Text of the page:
Overall, owning real estate is a great long-term investment strategy. “Although it might be tough to keep up with the bond repayments over this time, interest rates will stabilise again soon and the sacrifices you make today to help you continue to afford the home will pay off greatly in the future,” he says.

Read: First-time homebuyers’ fears – how to overcome them

Homeowners and buyers, how to cope with higher interest rates

While the Seeff Property Group continues to advocate strongly for lower interest rates as the higher rates are stifling the economy and property market, the reality is that the higher rate may be with us for a while longer.

While we cannot control that, making some adjustments can help consumers, homeowners and prospective buyers navigate the new market realities much better. Sellers and buyers must adjust their outlook, says Seeff. If you are selling, you may now need to relook your asking price.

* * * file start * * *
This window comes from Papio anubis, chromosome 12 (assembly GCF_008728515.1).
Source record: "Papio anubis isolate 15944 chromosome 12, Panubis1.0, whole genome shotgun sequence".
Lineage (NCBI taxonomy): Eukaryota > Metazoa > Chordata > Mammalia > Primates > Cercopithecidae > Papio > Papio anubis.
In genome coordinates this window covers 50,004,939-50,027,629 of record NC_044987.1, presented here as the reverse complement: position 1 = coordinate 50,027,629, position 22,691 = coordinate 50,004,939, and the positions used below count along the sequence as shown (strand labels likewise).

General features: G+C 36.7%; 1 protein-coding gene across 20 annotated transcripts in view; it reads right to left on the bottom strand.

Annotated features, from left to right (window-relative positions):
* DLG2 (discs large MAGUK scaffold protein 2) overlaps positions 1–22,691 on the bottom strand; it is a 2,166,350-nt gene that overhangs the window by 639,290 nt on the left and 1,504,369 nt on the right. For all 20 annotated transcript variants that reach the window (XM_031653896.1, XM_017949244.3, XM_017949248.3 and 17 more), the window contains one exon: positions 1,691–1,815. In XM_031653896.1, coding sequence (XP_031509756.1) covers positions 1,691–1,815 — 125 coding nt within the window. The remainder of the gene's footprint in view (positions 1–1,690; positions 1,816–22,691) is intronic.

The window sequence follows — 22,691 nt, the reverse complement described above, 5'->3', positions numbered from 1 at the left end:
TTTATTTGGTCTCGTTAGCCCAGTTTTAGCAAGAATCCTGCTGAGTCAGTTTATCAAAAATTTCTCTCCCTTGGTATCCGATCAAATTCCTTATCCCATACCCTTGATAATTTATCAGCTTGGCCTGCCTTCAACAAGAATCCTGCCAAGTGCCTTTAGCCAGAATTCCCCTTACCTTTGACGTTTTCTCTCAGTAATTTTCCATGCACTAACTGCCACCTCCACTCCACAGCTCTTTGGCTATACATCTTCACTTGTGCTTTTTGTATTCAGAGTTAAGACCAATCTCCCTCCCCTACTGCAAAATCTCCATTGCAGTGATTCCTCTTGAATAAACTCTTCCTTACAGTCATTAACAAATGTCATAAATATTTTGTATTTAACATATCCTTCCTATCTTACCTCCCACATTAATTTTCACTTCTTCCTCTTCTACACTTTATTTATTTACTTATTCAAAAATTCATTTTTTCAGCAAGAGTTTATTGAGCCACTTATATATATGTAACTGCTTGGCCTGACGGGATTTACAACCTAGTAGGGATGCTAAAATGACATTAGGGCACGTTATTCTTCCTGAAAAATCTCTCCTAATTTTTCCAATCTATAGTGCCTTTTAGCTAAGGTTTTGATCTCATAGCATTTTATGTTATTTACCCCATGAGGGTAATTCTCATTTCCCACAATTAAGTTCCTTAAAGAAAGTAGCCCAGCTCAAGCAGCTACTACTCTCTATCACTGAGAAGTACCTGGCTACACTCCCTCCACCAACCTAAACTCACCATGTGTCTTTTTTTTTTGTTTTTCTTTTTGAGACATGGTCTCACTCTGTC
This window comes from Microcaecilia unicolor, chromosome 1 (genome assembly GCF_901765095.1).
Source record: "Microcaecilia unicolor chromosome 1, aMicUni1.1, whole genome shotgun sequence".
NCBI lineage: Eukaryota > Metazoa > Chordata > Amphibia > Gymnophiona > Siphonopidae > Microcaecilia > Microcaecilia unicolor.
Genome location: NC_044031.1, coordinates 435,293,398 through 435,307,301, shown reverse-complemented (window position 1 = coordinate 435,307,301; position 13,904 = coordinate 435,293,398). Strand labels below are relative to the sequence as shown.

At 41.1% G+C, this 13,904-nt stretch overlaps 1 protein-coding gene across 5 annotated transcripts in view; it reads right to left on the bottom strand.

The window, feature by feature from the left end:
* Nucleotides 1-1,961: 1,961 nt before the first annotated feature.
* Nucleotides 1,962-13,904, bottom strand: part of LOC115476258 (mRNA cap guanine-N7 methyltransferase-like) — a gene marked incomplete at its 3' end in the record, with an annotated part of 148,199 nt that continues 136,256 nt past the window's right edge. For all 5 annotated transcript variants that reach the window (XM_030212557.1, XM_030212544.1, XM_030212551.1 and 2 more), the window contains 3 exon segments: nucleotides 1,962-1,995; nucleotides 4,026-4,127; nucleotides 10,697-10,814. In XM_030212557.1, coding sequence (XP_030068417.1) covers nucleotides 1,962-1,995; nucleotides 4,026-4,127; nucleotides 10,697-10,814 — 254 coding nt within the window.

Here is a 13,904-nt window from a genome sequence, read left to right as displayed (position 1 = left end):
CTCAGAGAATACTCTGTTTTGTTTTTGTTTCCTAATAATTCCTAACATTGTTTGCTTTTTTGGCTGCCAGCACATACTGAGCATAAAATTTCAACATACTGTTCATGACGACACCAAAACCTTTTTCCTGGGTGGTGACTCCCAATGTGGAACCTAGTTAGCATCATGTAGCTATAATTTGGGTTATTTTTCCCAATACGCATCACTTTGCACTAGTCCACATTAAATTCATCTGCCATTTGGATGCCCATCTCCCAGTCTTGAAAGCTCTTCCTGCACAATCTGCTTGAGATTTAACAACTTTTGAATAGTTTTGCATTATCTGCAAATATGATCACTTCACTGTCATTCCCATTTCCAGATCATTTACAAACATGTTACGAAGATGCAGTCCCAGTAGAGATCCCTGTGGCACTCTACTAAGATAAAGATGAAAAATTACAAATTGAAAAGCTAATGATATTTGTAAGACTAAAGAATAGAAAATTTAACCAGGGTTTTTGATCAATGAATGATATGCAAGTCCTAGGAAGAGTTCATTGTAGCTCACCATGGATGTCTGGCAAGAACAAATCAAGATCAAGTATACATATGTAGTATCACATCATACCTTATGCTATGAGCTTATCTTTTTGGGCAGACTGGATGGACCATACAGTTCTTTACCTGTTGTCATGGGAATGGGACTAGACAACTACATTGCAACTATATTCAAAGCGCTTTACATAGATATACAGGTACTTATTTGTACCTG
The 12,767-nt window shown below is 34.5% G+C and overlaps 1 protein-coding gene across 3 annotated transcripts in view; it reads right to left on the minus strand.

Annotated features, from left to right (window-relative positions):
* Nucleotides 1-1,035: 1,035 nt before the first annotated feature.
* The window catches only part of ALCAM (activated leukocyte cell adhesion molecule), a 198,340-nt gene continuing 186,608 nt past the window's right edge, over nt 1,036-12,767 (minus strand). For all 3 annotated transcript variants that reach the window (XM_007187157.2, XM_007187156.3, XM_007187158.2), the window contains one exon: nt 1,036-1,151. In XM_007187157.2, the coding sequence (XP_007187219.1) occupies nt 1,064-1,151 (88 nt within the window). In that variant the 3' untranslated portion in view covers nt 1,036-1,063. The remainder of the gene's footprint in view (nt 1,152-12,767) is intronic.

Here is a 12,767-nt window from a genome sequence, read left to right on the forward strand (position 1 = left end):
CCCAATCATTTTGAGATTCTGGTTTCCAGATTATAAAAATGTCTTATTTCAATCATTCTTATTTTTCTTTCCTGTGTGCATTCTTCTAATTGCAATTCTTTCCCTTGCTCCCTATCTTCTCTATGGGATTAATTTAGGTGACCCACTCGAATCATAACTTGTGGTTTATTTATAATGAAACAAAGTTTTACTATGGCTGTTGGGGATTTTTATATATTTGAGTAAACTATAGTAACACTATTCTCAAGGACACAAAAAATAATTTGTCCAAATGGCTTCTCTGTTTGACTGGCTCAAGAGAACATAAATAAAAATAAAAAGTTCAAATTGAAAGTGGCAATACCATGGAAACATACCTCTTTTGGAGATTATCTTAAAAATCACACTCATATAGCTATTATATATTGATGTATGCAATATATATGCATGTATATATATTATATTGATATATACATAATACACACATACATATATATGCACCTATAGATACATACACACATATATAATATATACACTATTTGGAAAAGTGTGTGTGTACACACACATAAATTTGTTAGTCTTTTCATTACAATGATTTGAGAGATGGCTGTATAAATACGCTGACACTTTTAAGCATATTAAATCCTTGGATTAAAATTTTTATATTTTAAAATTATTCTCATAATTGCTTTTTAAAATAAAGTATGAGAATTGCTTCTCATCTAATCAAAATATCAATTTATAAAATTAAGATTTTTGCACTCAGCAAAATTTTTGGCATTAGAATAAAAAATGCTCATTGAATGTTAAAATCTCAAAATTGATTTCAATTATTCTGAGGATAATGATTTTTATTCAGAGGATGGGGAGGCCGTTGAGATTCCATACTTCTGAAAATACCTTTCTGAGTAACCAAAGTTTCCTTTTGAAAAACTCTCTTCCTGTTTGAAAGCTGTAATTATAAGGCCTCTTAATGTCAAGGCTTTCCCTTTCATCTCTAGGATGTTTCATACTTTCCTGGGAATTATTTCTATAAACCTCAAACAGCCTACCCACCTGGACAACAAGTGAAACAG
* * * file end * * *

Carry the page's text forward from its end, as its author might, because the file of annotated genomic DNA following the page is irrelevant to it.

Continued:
If you are buying, you need to adjust to higher repayments, or you could buy for slightly less to ensure you have a financial buffer. Samuel Seeff, chairman of the Seeff Property Group says, the good news is that the banks are still lending and qualifying buyers can still find favourable terms.

Recognising the impact and making some adjustments can go a long way. Start by reviewing your budget and making adjustments. Look at where you can cut by cancelling unnecessary subscriptions and shopping around for cheaper insurance premiums.

READ: Homebuyers: 9 things no-one tells you about owning a home